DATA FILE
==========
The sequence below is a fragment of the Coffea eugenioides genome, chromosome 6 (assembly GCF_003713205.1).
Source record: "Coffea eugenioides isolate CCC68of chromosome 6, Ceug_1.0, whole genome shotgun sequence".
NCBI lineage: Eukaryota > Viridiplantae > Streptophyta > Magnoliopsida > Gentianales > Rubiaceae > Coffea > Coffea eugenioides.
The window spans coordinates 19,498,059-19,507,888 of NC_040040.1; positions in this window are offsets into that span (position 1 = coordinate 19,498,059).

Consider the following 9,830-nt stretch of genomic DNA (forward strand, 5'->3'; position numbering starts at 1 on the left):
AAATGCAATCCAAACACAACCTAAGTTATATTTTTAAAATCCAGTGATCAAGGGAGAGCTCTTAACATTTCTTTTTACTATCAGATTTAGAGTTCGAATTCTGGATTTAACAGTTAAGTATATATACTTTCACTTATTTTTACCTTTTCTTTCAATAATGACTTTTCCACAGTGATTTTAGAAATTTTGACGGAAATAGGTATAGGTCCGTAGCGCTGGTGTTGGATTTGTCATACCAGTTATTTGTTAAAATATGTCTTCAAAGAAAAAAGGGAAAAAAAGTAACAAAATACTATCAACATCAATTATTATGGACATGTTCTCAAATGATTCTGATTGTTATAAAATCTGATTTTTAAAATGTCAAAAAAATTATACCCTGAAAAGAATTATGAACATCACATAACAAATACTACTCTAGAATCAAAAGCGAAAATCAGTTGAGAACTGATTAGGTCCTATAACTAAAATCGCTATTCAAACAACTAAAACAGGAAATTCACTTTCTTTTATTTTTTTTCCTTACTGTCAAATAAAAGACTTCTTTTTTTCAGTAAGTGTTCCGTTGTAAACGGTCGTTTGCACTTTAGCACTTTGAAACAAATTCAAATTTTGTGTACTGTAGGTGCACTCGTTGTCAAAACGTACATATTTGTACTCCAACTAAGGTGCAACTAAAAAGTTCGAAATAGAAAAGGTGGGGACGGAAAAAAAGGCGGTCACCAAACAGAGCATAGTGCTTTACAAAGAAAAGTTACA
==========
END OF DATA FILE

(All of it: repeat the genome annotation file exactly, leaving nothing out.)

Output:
The sequence below is a fragment of the Coffea eugenioides genome, chromosome 6 (assembly GCF_003713205.1).
Source record: "Coffea eugenioides isolate CCC68of chromosome 6, Ceug_1.0, whole genome shotgun sequence".
NCBI lineage: Eukaryota > Viridiplantae > Streptophyta > Magnoliopsida > Gentianales > Rubiaceae > Coffea > Coffea eugenioides.
The window spans coordinates 19,498,059-19,507,888 of NC_040040.1; positions in this window are offsets into that span (position 1 = coordinate 19,498,059).

Consider the following 9,830-nt stretch of genomic DNA (forward strand, 5'->3'; position numbering starts at 1 on the left):
AAATGCAATCCAAACACAACCTAAGTTATATTTTTAAAATCCAGTGATCAAGGGAGAGCTCTTAACATTTCTTTTTACTATCAGATTTAGAGTTCGAATTCTGGATTTAACAGTTAAGTATATATACTTTCACTTATTTTTACCTTTTCTTTCAATAATGACTTTTCCACAGTGATTTTAGAAATTTTGACGGAAATAGGTATAGGTCCGTAGCGCTGGTGTTGGATTTGTCATACCAGTTATTTGTTAAAATATGTCTTCAAAGAAAAAAGGGAAAAAAAGTAACAAAATACTATCAACATCAATTATTATGGACATGTTCTCAAATGATTCTGATTGTTATAAAATCTGATTTTTAAAATGTCAAAAAAATTATACCCTGAAAAGAATTATGAACATCACATAACAAATACTACTCTAGAATCAAAAGCGAAAATCAGTTGAGAACTGATTAGGTCCTATAACTAAAATCGCTATTCAAACAACTAAAACAGGAAATTCACTTTCTTTTATTTTTTTTCCTTACTGTCAAATAAAAGACTTCTTTTTTTCAGTAAGTGTTCCGTTGTAAACGGTCGTTTGCACTTTAGCACTTTGAAACAAATTCAAATTTTGTGTACTGTAGGTGCACTCGTTGTCAAAACGTACATATTTGTACTCCAACTAAGGTGCAACTAAAAAGTTCGAAATAGAAAAGGTGGGGACGGAAAAAAAGGCGGTCACCAAACAGAGCATAGTGCTTTACAAAGAAAAGTTACA